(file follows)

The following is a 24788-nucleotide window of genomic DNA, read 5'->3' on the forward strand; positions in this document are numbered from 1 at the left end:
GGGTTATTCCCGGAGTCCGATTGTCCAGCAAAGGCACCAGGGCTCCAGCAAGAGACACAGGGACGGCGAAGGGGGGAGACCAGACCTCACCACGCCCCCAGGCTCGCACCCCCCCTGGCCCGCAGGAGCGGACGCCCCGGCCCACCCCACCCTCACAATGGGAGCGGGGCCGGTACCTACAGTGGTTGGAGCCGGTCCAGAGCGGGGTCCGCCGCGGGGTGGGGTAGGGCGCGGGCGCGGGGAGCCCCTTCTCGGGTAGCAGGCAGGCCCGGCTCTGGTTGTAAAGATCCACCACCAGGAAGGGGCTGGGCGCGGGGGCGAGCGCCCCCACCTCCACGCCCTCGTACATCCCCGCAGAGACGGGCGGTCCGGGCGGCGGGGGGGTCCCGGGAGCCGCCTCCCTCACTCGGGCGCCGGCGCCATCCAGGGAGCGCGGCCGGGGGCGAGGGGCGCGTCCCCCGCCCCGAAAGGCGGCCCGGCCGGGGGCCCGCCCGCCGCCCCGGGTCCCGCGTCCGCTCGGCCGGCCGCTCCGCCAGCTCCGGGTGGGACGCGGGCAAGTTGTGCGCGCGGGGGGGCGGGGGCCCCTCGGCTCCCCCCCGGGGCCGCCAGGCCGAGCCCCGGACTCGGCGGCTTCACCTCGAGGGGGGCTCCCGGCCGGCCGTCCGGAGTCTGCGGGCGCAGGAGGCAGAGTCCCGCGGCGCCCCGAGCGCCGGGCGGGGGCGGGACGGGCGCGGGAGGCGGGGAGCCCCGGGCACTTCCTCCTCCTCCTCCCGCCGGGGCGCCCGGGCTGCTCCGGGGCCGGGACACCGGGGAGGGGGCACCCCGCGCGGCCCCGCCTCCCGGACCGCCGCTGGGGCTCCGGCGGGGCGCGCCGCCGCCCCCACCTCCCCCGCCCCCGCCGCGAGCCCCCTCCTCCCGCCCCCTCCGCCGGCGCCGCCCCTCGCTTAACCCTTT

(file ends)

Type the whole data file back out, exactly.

The following is a 24788-nucleotide window of genomic DNA, read 5'->3' on the forward strand; positions in this document are numbered from 1 at the left end:
GGGTTATTCCCGGAGTCCGATTGTCCAGCAAAGGCACCAGGGCTCCAGCAAGAGACACAGGGACGGCGAAGGGGGGAGACCAGACCTCACCACGCCCCCAGGCTCGCACCCCCCCTGGCCCGCAGGAGCGGACGCCCCGGCCCACCCCACCCTCACAATGGGAGCGGGGCCGGTACCTACAGTGGTTGGAGCCGGTCCAGAGCGGGGTCCGCCGCGGGGTGGGGTAGGGCGCGGGCGCGGGGAGCCCCTTCTCGGGTAGCAGGCAGGCCCGGCTCTGGTTGTAAAGATCCACCACCAGGAAGGGGCTGGGCGCGGGGGCGAGCGCCCCCACCTCCACGCCCTCGTACATCCCCGCAGAGACGGGCGGTCCGGGCGGCGGGGGGGTCCCGGGAGCCGCCTCCCTCACTCGGGCGCCGGCGCCATCCAGGGAGCGCGGCCGGGGGCGAGGGGCGCGTCCCCCGCCCCGAAAGGCGGCCCGGCCGGGGGCCCGCCCGCCGCCCCGGGTCCCGCGTCCGCTCGGCCGGCCGCTCCGCCAGCTCCGGGTGGGACGCGGGCAAGTTGTGCGCGCGGGGGGGCGGGGGCCCCTCGGCTCCCCCCCGGGGCCGCCAGGCCGAGCCCCGGACTCGGCGGCTTCACCTCGAGGGGGGCTCCCGGCCGGCCGTCCGGAGTCTGCGGGCGCAGGAGGCAGAGTCCCGCGGCGCCCCGAGCGCCGGGCGGGGGCGGGACGGGCGCGGGAGGCGGGGAGCCCCGGGCACTTCCTCCTCCTCCTCCCGCCGGGGCGCCCGGGCTGCTCCGGGGCCGGGACACCGGGGAGGGGGCACCCCGCGCGGCCCCGCCTCCCGGACCGCCGCTGGGGCTCCGGCGGGGCGCGCCGCCGCCCCCACCTCCCCCGCCCCCGCCGCGAGCCCCCTCCTCCCGCCCCCTCCGCCGGCGCCGCCCCTCGCTTAACCCTTT